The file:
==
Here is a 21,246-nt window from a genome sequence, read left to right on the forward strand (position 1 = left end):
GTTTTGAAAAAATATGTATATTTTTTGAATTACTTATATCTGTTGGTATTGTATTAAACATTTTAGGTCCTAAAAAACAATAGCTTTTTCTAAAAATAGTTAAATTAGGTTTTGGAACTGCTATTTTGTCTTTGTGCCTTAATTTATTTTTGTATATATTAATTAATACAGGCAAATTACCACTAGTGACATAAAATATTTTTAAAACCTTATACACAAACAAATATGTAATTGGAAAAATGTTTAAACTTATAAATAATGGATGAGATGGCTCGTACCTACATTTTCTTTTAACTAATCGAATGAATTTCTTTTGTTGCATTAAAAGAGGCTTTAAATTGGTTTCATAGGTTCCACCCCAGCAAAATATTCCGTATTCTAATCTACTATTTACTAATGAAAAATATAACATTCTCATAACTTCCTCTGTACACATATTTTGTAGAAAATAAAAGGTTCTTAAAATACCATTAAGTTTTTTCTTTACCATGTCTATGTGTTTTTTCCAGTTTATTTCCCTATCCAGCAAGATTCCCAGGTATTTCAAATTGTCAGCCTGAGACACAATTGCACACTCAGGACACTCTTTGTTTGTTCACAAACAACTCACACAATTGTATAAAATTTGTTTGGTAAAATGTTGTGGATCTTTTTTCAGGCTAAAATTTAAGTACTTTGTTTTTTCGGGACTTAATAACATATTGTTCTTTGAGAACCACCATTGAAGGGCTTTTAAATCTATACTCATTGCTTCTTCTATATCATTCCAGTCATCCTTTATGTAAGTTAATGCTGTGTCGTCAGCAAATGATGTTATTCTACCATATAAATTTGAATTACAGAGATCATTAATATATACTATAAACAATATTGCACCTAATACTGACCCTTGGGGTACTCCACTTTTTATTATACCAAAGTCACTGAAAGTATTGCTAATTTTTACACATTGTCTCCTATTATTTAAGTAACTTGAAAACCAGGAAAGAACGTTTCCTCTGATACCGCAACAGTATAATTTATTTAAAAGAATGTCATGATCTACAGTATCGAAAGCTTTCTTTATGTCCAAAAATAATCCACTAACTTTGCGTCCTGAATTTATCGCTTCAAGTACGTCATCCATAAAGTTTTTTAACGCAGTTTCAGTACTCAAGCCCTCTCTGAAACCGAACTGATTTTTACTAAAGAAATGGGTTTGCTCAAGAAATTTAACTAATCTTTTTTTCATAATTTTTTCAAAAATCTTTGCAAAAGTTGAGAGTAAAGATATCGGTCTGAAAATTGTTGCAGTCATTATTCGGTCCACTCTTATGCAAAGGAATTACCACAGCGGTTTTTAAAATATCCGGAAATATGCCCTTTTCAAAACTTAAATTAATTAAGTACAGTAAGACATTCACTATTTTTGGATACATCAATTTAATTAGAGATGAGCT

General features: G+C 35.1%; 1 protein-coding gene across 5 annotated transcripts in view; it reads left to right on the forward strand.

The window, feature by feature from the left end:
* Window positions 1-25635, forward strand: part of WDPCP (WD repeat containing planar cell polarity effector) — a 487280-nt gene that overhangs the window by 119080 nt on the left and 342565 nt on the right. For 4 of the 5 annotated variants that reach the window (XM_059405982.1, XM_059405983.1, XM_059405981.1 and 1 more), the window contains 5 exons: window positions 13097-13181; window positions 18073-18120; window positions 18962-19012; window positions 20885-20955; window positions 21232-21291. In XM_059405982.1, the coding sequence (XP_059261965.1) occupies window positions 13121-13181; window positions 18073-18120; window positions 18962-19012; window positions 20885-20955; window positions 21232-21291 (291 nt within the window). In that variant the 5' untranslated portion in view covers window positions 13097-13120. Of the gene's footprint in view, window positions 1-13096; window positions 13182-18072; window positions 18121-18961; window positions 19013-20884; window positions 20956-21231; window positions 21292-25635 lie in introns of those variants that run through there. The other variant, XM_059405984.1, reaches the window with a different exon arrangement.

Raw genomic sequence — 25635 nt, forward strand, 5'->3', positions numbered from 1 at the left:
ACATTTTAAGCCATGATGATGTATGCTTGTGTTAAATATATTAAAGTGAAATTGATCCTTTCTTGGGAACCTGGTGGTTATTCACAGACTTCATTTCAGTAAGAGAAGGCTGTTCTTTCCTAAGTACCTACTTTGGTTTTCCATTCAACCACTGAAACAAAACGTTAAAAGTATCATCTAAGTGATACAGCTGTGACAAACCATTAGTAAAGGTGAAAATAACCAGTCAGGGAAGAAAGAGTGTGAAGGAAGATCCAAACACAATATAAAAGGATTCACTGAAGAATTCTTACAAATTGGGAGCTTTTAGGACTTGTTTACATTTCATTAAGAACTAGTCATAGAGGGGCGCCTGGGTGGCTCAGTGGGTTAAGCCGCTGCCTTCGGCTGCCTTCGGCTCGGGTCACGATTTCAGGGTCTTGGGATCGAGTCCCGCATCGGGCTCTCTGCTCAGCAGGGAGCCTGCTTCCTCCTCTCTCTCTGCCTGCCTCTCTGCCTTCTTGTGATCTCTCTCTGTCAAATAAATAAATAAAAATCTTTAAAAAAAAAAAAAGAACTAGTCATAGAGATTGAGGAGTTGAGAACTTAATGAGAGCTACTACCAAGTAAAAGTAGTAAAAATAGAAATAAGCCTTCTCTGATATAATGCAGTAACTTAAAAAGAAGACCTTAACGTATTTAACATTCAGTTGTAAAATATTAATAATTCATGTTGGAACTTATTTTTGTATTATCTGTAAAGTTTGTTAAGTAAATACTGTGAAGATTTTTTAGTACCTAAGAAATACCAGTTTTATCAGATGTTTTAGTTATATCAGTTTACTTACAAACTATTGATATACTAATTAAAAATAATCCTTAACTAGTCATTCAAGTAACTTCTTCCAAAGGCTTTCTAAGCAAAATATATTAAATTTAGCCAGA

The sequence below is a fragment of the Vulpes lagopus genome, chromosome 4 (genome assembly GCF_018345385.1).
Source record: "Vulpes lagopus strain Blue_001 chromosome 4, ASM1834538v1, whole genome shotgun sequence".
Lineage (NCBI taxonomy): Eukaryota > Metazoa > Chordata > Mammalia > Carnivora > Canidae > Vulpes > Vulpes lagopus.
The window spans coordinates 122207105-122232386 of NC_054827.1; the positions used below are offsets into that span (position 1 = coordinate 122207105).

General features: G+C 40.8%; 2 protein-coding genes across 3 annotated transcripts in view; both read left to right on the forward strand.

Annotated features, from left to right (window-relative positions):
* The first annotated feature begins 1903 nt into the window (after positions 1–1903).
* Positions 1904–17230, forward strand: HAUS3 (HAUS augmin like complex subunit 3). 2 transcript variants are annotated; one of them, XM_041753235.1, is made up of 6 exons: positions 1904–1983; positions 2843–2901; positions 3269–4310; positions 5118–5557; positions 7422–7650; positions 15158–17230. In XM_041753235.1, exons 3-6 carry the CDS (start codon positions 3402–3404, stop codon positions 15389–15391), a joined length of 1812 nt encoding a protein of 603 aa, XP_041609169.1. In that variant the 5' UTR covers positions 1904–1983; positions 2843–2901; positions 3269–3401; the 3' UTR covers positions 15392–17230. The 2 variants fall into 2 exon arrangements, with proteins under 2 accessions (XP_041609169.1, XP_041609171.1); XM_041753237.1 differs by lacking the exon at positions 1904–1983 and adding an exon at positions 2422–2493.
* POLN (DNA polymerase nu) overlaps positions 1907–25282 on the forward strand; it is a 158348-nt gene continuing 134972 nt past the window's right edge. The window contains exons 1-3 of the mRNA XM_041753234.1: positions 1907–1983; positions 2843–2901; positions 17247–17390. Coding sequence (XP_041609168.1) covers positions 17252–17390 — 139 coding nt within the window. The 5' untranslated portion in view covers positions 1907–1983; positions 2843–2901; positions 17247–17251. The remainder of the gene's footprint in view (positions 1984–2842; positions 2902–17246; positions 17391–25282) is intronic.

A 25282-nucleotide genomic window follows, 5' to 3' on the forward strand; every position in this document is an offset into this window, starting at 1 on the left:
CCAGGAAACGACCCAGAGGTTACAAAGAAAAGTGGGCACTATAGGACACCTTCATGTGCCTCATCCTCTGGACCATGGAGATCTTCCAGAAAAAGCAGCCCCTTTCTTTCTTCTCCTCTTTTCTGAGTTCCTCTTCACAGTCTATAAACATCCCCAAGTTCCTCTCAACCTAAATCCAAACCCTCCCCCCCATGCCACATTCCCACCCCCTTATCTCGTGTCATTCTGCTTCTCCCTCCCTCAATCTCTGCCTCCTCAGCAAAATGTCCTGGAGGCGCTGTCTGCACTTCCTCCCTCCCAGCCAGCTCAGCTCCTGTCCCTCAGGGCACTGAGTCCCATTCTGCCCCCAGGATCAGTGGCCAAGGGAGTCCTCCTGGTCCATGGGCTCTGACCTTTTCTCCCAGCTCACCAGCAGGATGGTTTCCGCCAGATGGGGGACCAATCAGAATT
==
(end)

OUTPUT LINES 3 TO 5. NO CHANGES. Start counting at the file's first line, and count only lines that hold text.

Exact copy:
General features: G+C 35.1%; 1 protein-coding gene across 5 annotated transcripts in view; it reads left to right on the forward strand.

The window, feature by feature from the left end:
* Window positions 1-25635, forward strand: part of WDPCP (WD repeat containing planar cell polarity effector) — a 487280-nt gene that overhangs the window by 119080 nt on the left and 342565 nt on the right. For 4 of the 5 annotated variants that reach the window (XM_059405982.1, XM_059405983.1, XM_059405981.1 and 1 more), the window contains 5 exons: window positions 13097-13181; window positions 18073-18120; window positions 18962-19012; window positions 20885-20955; window positions 21232-21291. In XM_059405982.1, the coding sequence (XP_059261965.1) occupies window positions 13121-13181; window positions 18073-18120; window positions 18962-19012; window positions 20885-20955; window positions 21232-21291 (291 nt within the window). In that variant the 5' untranslated portion in view covers window positions 13097-13120. Of the gene's footprint in view, window positions 1-13096; window positions 13182-18072; window positions 18121-18961; window positions 19013-20884; window positions 20956-21231; window positions 21292-25635 lie in introns of those variants that run through there. The other variant, XM_059405984.1, reaches the window with a different exon arrangement.